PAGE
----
Sober New Year

Sober new year. Dry January. Whatever they’re calling it. I didn’t really know it was a thing until recently when I stumbled across this article from the UK. I decided one night in December that I’d take off drinking alcohol and coffee (both of which I was drinking way to much off that month) from New Years Day until my birthday, which is a little more than midway through January. Just a couple weeks off, clean out my system, get back into a “normal” drinking routine thereafter.  

Now, the article I linked suggested that staying sober (or attempting to) is akin to hiding your alcoholism. That is, if you have to consciously abstain, you have a problem. Maybe.

From Thanksgiving until New Years Day, gluttony is an issue. We eat too much. We revel too much. We drink too much. We sit down for extended meals, pour an extra glass of wine (or beer), we eat piles of desserts (as someone who isn’t much of a dessert eater, this is a great change of eating habits). The married amongst us also know that we do this at different homes, for different meals, on consecutive days. My wife and I had, I think, three to four sit-down Turkey dinners during the course of the holiday season.

We head off to holiday parties with their specialty drinks and hors d’oeuvres . Basically, for people like me, who generally eats healthily and drinks frequently, but sparingly (sure, I’ll drink 5-6 nights a week, but it’ll be a single beer or a glass of wine with dinner many of those nights). Even on the weekends, it’s not uncommon for 3-4 beers to be the absolute max. Our meals are balanced and well-portioned.

But come the holidays, this all goes out the proverbial window. This makes me partially thankful that I don’t have a sweet tooth, and, thus, don’t start the gluttony at Halloween.

My sober January isn’t really a sober January at all. In total, I was looking for 17 days of sobriety/no coffee. As a craft beer writer, how can I not celebrate with a good beer? However, I didn’t realize how often I was given the opportunity to drink and I’ve already been off the wagon. Last night, we were invited to a food/beer pairing dinner, a free event in Boston with fantastic food and beer that’s generally not available locally. How could we pass that up? A free meal? A night off from cooking? The beer samples were small and I probably had  – at best – two beers in total volume. But my streak was broken. I’d gone six days.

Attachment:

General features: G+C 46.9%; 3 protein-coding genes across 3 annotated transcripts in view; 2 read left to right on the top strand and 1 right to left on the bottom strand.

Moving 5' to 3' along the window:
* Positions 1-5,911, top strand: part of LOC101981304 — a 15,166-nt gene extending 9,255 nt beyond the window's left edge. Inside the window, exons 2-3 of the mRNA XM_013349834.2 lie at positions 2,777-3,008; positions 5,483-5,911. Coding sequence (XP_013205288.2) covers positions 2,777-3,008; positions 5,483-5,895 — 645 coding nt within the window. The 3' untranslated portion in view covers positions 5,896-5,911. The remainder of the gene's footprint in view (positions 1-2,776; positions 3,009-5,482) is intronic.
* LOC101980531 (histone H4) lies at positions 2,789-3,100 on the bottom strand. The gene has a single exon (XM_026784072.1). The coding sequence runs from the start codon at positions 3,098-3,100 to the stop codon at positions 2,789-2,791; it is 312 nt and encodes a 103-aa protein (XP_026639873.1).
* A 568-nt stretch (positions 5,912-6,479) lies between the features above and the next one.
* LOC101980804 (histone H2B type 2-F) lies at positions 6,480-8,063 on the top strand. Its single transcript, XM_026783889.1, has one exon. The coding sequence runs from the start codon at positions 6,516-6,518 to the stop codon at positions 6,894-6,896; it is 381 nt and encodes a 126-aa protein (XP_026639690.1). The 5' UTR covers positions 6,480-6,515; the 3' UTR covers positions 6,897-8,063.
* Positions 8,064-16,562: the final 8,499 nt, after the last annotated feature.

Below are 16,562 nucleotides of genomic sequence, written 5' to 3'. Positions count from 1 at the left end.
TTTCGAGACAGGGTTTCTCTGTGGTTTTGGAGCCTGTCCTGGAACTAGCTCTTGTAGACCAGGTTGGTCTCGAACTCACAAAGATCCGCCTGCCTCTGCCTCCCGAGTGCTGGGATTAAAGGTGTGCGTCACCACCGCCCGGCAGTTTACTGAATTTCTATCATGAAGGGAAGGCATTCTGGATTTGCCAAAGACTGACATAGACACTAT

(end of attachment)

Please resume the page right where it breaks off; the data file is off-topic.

And, of course, I’ve been commissioned to write a story on local micro-distilleries and the interview was set up for this coming Friday, so there’s another day down the drain. It’s going to be hard to write a story about whiskey if I haven’t tasted it.

So dry January officially lasted six days and I’ll just take “regular” days off. Since technically, I was “working” at the beer dinner and I’ll be “working” this week at the distillery, maybe those days don’t count. I was trying, after all, to just cleanse the system a bit, not quit entirely.

That I can cook an elegant dinner or watch the Patriots play the Colts on Saturday night and not be tempted to have a beer or a glass of bourbon is truly what I’m trying to accomplish here. The point is, I think, that we all, to some degree, get out of our eating and drinking routine during the holidays. We do too much of both. It takes a little abstaining to get back into a normal weekly routine.

Many people opt to not drink during January. A way to counteract the over-imbibing of the holidays or a cry for help?
Many people opt to not drink during January. A way to counteract the over-imbibing of the holidays or a cry for help?

The article says, “If you are worried about the amount you have been drinking, the answer is not to swear of drink for a month.” What are they implying? But we’re also eating healthier, more-balanced, better-portioned meals. Isn’t that the point? Instead of an extra helping of stuffing and gravy, we’re ensuring we’re eating a vegetable with dinner each night. In the same way, I’m opting for a large glass of water post dinner instead of an 11% barley wine. It’s the healthier option.

It’s about eliminating the unnecessary imbibing that took place excessively over the last six weeks.

Dry January is in full swing for most people, including me (who’s doing Dry Half-January), unless, of course, something that involves drinking comes up.

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